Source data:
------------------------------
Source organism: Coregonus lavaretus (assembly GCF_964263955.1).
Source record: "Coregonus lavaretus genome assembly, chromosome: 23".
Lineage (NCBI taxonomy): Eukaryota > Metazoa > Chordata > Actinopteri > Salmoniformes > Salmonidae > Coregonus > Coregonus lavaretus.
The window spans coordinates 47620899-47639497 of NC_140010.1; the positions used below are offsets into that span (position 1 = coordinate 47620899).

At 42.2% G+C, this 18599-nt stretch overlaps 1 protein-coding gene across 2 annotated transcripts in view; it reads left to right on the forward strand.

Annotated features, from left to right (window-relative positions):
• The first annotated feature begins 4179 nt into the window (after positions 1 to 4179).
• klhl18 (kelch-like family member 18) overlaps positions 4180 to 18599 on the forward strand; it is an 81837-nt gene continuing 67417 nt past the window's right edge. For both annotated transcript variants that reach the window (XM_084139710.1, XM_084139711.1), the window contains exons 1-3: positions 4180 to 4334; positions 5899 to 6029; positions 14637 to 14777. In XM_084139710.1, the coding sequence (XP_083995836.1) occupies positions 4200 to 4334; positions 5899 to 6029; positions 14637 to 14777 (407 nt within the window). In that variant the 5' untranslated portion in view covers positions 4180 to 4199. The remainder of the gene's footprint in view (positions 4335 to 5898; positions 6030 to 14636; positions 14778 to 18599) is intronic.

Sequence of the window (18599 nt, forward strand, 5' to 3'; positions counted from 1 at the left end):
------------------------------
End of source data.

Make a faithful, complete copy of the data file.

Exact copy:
Source organism: Coregonus lavaretus (assembly GCF_964263955.1).
Source record: "Coregonus lavaretus genome assembly, chromosome: 23".
Lineage (NCBI taxonomy): Eukaryota > Metazoa > Chordata > Actinopteri > Salmoniformes > Salmonidae > Coregonus > Coregonus lavaretus.
The window spans coordinates 47620899-47639497 of NC_140010.1; the positions used below are offsets into that span (position 1 = coordinate 47620899).

At 42.2% G+C, this 18599-nt stretch overlaps 1 protein-coding gene across 2 annotated transcripts in view; it reads left to right on the forward strand.

Annotated features, from left to right (window-relative positions):
• The first annotated feature begins 4179 nt into the window (after positions 1 to 4179).
• klhl18 (kelch-like family member 18) overlaps positions 4180 to 18599 on the forward strand; it is an 81837-nt gene continuing 67417 nt past the window's right edge. For both annotated transcript variants that reach the window (XM_084139710.1, XM_084139711.1), the window contains exons 1-3: positions 4180 to 4334; positions 5899 to 6029; positions 14637 to 14777. In XM_084139710.1, the coding sequence (XP_083995836.1) occupies positions 4200 to 4334; positions 5899 to 6029; positions 14637 to 14777 (407 nt within the window). In that variant the 5' untranslated portion in view covers positions 4180 to 4199. The remainder of the gene's footprint in view (positions 4335 to 5898; positions 6030 to 14636; positions 14778 to 18599) is intronic.

Sequence of the window (18599 nt, forward strand, 5' to 3'; positions counted from 1 at the left end):